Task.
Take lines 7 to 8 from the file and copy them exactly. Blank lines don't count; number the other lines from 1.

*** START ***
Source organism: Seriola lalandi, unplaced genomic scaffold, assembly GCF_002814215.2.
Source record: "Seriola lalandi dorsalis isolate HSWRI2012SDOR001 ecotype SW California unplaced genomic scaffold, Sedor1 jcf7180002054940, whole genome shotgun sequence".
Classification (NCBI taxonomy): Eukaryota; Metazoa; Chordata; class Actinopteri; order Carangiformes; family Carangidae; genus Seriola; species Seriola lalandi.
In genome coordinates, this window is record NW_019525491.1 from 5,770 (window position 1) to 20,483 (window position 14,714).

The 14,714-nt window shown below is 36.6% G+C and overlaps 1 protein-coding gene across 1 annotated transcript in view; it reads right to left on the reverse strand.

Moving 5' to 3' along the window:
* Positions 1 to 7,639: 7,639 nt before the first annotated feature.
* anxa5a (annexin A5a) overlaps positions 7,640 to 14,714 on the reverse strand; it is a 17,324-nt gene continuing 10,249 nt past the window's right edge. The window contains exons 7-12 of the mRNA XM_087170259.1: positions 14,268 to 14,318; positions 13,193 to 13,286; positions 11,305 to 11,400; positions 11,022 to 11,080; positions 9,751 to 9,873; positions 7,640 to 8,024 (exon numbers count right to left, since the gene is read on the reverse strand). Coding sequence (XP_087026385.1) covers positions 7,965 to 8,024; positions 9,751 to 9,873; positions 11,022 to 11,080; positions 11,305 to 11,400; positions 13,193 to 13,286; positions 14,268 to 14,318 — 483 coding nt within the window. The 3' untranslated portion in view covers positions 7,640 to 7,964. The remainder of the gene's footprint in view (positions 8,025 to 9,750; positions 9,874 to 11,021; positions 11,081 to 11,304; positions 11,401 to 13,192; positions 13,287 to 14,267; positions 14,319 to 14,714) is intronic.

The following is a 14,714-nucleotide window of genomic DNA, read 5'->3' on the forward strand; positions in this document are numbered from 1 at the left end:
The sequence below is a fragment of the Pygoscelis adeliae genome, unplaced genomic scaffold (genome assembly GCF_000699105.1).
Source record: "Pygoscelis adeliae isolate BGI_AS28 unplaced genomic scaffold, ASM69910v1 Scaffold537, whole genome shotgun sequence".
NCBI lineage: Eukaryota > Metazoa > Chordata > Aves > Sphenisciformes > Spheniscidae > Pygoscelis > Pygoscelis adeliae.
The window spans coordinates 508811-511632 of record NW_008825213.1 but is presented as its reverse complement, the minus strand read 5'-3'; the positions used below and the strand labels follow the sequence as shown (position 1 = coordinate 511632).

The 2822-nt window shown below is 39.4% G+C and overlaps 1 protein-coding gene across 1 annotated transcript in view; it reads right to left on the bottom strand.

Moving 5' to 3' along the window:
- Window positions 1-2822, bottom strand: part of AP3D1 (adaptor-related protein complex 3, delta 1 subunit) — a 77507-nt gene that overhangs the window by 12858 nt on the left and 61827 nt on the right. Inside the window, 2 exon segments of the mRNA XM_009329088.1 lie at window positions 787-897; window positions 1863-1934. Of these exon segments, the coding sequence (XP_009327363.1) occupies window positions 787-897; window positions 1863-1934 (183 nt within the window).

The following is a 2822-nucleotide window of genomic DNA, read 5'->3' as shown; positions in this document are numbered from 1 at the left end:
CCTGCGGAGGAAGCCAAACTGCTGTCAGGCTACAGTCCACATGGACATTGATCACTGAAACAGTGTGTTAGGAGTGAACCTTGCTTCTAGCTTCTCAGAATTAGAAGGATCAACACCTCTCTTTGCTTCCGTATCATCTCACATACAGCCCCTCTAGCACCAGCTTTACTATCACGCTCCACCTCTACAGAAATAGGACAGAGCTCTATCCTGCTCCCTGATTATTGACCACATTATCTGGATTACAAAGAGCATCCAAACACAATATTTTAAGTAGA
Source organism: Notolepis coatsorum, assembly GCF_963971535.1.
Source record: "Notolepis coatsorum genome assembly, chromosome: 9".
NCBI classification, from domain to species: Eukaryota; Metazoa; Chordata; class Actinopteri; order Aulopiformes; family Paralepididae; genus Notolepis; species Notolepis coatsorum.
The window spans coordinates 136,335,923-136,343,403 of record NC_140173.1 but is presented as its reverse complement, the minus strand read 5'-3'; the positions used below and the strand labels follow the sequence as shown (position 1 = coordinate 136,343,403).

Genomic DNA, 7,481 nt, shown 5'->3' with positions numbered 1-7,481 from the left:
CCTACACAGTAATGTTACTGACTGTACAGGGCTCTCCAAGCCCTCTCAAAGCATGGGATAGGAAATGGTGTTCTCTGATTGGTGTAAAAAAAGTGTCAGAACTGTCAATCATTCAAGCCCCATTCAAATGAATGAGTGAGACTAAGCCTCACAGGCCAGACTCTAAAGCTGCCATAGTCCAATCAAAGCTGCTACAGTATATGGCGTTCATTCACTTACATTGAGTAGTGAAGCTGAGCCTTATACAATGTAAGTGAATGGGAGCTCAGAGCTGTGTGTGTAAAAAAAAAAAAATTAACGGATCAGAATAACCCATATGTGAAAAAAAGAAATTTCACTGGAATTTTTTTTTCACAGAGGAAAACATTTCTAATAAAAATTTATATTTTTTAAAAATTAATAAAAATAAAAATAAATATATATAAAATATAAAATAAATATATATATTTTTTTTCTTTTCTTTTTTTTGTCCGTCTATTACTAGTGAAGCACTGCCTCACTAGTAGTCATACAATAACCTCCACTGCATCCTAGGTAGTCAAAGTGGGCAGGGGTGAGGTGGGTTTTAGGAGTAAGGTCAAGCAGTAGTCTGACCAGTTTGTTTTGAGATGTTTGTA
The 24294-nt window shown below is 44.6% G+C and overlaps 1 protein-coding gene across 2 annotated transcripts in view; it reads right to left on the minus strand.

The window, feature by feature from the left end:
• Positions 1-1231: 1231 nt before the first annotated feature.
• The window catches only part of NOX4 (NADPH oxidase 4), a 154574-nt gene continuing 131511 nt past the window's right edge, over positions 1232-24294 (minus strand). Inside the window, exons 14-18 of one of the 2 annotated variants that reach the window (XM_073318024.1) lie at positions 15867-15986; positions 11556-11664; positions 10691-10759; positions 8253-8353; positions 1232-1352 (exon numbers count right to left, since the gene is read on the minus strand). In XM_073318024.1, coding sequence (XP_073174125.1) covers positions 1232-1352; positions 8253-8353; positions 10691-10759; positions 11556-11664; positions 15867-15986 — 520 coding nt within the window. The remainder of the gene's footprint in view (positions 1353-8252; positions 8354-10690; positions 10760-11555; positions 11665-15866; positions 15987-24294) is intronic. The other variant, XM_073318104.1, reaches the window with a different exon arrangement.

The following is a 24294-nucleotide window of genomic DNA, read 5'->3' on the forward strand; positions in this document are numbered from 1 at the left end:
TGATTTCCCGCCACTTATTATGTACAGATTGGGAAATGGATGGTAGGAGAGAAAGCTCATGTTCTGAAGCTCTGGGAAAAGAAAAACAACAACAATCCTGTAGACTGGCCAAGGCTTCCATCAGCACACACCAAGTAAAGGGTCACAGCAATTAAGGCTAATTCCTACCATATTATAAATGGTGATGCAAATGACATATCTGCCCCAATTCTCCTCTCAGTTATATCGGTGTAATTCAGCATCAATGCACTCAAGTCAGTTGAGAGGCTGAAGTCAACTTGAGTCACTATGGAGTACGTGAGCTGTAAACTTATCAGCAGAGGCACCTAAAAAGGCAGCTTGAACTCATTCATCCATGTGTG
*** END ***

* Positions 1 to 7,639: 7,639 nt before the first annotated feature.
* anxa5a (annexin A5a) overlaps positions 7,640 to 14,714 on the reverse strand; it is a 17,324-nt gene continuing 10,249 nt past the window's right edge. The window contains exons 7-12 of the mRNA XM_087170259.1: positions 14,268 to 14,318; positions 13,193 to 13,286; positions 11,305 to 11,400; positions 11,022 to 11,080; positions 9,751 to 9,873; positions 7,640 to 8,024 (exon numbers count right to left, since the gene is read on the reverse strand). Coding sequence (XP_087026385.1) covers positions 7,965 to 8,024; positions 9,751 to 9,873; positions 11,022 to 11,080; positions 11,305 to 11,400; positions 13,193 to 13,286; positions 14,268 to 14,318 — 483 coding nt within the window. The 3' untranslated portion in view covers positions 7,640 to 7,964. The remainder of the gene's footprint in view (positions 8,025 to 9,750; positions 9,874 to 11,021; positions 11,081 to 11,304; positions 11,401 to 13,192; positions 13,287 to 14,267; positions 14,319 to 14,714) is intronic.